For many gamers, the go-to application for performance benchmarking, screenshot capturing and also video recording has always been FRAPS. But if there’s one major thing FRAPS is lacking, it’s competition, something that might end with PlayClaw. This program offers many of FRAPS’ features, along with a couple of unique ones as well.
To kick things off, we’ll take a look at the simplest section PlayClaw offers, “Screenshots”. Here, you can choose a folder to output images to, the hotkey to activate the capture, and of course, the format. Like FRAPS, the available formats include PNG, BMP, JPG and TGA. Because I’m a bit obsessive with both picture and video quality, I personally always stick with PNG, as it’s about as lossless as it gets. The downside to that format is filesize, at about 3MB per image at 1920×1200, so if you are not quite as fussy as I am, you could always choose to use JPG and adjust the compression level to your liking.
When a screenshot capture is activated in a game while running FRAPS, the FPS counter in the corner will flash once, or if there is no FPS counter, there will be no confirmation at all – until you look at your output folder after exiting the game. The way PlayClaw captures screenshots is a little more obvious, as a large red see-through box highlights the entire screen and shrinks inward towards the center to ultimately disappear. This sounds like a bizarre method of confirmation, but as the animation takes much less than a second to perform, it’s actually rather seamless, and after using PlayClaw for the past couple of weeks, I have to say I prefer it this way. Because this red box is an overlay, it will not appear in any screenshots, even if you were to rapid-tap the hotkey.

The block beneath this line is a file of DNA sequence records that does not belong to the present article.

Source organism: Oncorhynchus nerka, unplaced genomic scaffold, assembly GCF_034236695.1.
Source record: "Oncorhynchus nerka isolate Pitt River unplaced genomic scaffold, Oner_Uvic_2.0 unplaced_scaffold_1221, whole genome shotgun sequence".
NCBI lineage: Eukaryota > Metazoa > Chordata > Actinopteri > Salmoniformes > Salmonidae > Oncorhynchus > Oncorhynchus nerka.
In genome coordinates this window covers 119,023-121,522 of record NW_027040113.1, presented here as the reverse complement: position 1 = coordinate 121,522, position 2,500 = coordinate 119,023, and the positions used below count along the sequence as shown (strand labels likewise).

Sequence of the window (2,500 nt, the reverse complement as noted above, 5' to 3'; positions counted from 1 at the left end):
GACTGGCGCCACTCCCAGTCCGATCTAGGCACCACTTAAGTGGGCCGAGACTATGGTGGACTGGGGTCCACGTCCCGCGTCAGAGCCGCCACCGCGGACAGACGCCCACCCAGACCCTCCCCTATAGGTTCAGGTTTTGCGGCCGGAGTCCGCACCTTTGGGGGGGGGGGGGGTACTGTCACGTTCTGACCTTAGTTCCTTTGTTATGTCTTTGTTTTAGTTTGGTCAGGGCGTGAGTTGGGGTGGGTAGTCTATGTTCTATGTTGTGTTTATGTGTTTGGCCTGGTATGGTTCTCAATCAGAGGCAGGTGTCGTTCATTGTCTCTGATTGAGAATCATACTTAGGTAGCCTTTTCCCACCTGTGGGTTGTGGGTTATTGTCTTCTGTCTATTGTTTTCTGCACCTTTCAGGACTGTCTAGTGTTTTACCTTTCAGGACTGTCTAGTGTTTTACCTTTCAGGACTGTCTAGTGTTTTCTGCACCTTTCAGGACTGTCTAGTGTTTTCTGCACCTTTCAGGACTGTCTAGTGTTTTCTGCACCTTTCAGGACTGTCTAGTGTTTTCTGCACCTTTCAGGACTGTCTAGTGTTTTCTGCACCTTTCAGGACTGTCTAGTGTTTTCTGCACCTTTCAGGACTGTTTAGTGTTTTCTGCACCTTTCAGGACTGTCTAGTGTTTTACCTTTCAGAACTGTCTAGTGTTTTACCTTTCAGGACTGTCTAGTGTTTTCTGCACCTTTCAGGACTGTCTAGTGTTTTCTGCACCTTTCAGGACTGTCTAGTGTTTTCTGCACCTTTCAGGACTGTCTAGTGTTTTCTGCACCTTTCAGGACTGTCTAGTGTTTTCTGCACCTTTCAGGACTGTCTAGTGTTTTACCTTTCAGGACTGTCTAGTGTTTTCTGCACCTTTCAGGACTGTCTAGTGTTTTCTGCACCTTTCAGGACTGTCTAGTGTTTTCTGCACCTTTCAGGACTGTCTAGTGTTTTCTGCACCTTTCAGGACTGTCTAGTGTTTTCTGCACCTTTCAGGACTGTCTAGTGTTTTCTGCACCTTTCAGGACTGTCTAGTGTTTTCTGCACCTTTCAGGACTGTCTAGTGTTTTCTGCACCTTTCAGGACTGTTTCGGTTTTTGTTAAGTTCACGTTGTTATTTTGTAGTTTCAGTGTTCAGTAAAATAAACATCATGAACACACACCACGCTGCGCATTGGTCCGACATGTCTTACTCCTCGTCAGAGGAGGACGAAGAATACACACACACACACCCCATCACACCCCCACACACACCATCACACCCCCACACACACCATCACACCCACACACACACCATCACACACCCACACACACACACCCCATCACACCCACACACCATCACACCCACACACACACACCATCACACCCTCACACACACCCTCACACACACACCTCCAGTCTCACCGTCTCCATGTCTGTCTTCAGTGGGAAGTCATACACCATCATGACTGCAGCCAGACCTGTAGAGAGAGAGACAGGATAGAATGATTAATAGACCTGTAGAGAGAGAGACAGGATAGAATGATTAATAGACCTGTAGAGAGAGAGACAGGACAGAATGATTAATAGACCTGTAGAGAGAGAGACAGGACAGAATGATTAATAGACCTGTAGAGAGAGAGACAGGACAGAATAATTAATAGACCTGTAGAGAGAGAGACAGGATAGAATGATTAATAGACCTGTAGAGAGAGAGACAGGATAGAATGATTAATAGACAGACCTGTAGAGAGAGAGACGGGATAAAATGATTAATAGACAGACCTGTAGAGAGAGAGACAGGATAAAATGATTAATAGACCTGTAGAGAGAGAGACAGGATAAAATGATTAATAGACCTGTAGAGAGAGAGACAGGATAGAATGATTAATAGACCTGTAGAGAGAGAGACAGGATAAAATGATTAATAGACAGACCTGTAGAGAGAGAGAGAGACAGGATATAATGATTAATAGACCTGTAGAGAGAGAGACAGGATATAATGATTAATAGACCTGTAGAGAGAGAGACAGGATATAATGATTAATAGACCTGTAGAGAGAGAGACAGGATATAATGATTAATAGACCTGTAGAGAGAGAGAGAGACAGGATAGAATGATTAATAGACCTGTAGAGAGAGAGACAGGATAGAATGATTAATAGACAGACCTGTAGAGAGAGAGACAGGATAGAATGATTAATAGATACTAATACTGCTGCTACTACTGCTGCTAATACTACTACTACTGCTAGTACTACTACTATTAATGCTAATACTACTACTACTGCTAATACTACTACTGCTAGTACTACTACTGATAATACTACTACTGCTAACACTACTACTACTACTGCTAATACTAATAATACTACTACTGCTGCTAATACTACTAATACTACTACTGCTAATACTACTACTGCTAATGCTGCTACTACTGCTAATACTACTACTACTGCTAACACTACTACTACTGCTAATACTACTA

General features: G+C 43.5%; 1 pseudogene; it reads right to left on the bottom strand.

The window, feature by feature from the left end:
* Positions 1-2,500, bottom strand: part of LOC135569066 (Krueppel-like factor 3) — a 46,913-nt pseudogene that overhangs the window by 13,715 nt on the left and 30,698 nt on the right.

One of the more common uses of PlayClaw will of course be the video capture feature, so it’s no surprise to see many more options available here. Once again, you can choose where to output the files to, and as we look at the hotkeys section, we can begin to see one benefit PlayClaw has over FRAPS. Not only does the software allow you to start and stop the recording as you wish, but you can also pause and cancel it – two very nice perks. The cancel feature would be especially useful for machinima artists who tend to re-take the same scene over and over. Being able to cancel the recording saves the hassle of having to exit the game to delete the file or files.
Also in this same “Videos” pane, the “Number of cores to use” option is without question the most notable. As mentioned in the intro, PlayClaw is a multi-threaded application and is designed to use as many threads (or cores) that you want to designate for the purpose. In the case of my Core i7 quad-core processor, I have eight threads in total, so for the sake of making sure my OS and game have ample CPU power to get by, I only dedicated half of it to PlayClaw to record video.
The optimal setting here will vary depending on the purpose and on your machine. If your PC sports a similar processor as mine, but you’re playing a game that’s also heavily multi-threaded, you may wish to back this option down to 2. If the game you’re playing is trying to use more than 2 full cores (or 4 threads), you may run into a performance issue. Throughout all of my testing, I never once changed this option and didn’t have an issue, but again, depending on many different factors, you may have to tweak a little.
One thing I’ll note is that if you are using an older or lower-end processor, the number of cores you select is going to become even more important in order to retain good playability in a game. If your PC is equipped with a Core 2 Duo dual-core, your only real option is 1, as choosing 2 will undoubtedly result in harsh gameplay and an equally harsh recording experience. Regardless of your setup, I’d recommend setting the number of cores (or threads) to half of what’s available from your processor, then tweak further if the need arises.